Gay Dad Plans To Sue United Airlines After Being Accused Of Molesting Son On Flight

Henry Amador-Batten said the accusations put his family "in danger."

A North Carolina man is “devastated” after he says a United Airlines flight attendant accused him of inappropriately touching his son’s genitals.

Henry Amador-Batten said he and his 5-year-old son, Ben, were greeted at Raleigh–Durham International Airport on Friday by a group of police officers, The Durham Herald-Sun reported. He soon learned that a flight attendant had seen him cuddling with his son on their flight from Newark, New Jersey, and felt that his hand rested too close to the boy’s genitals.

Amador-Batten, who was returning home from a family visit in Puerto Rico, said he was caught completely off guard by the accusation, but cooperated with police. He said he explained to the officers that Ben was afraid of flying, and he’d simply placed his hand on his son’s lap to comfort him as he fell asleep. Meanwhile, Amador-Batten’s husband, Joel, waited for the pair outside of airport security as the ordeal unfolded.

In the end, Amador-Batten was not charged with a crime and released. However, he told HuffPost that both he and Ben remain traumatized by the experience. “That flight attendant’s false accusation did not save a child, it put an entire family in danger,” he said. “We’re [made to] understand that families like ours, created out of choice and love, are fragile by nature. ... We are not as protected nor solidified, and we need to be.”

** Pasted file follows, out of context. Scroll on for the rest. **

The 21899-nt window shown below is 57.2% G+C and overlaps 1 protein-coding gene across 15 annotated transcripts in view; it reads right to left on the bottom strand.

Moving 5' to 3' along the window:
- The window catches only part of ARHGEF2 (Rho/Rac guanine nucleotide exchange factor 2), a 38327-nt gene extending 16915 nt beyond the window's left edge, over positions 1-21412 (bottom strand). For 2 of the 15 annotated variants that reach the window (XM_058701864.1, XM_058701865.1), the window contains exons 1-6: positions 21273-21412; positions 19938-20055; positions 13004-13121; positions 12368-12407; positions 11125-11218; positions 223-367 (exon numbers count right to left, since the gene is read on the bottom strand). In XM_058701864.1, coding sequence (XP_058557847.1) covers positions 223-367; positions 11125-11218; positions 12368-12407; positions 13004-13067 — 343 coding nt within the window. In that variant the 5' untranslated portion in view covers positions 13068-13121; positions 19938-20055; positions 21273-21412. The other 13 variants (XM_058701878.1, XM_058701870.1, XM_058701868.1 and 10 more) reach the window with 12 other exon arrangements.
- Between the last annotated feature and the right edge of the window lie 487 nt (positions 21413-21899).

The case comes at a time when United Airlines has come under heavy media scrutiny for its treatment of passengers. The Chicago-based airline faced backlash in April after a passenger, later identified as David Dao, was filmed being violently dragged off one of their planes in video footage that went viral.

The company reportedly reached an undisclosed settlement with Dao, but the incident remains “a watershed moment” for the airline, United Airlines CEO Oscar Munoz has said.

In an email sent to HuffPost, a spokesperson said that United Airlines had apologized to the Amador-Batten family. “Our customers should always be treated with the utmost respect,” he wrote. “We have followed up with the customers directly and we apologized for the situation.”

Amador-Batten acknowledged that he’d received an apology from a United representative, but called it “empty and hollow.” He and his husband, who are in the process of adopting a second son, have hired an attorney and are now planning to seek damages from the airline. The ordeal has been especially difficult for Ben, he said.

“The most painful part of this continues to be how this affected my son, and how it may continue to,” he said. “He’s not been sleeping well, refusing to sleep in his own room and just wants to be by his daddies.”

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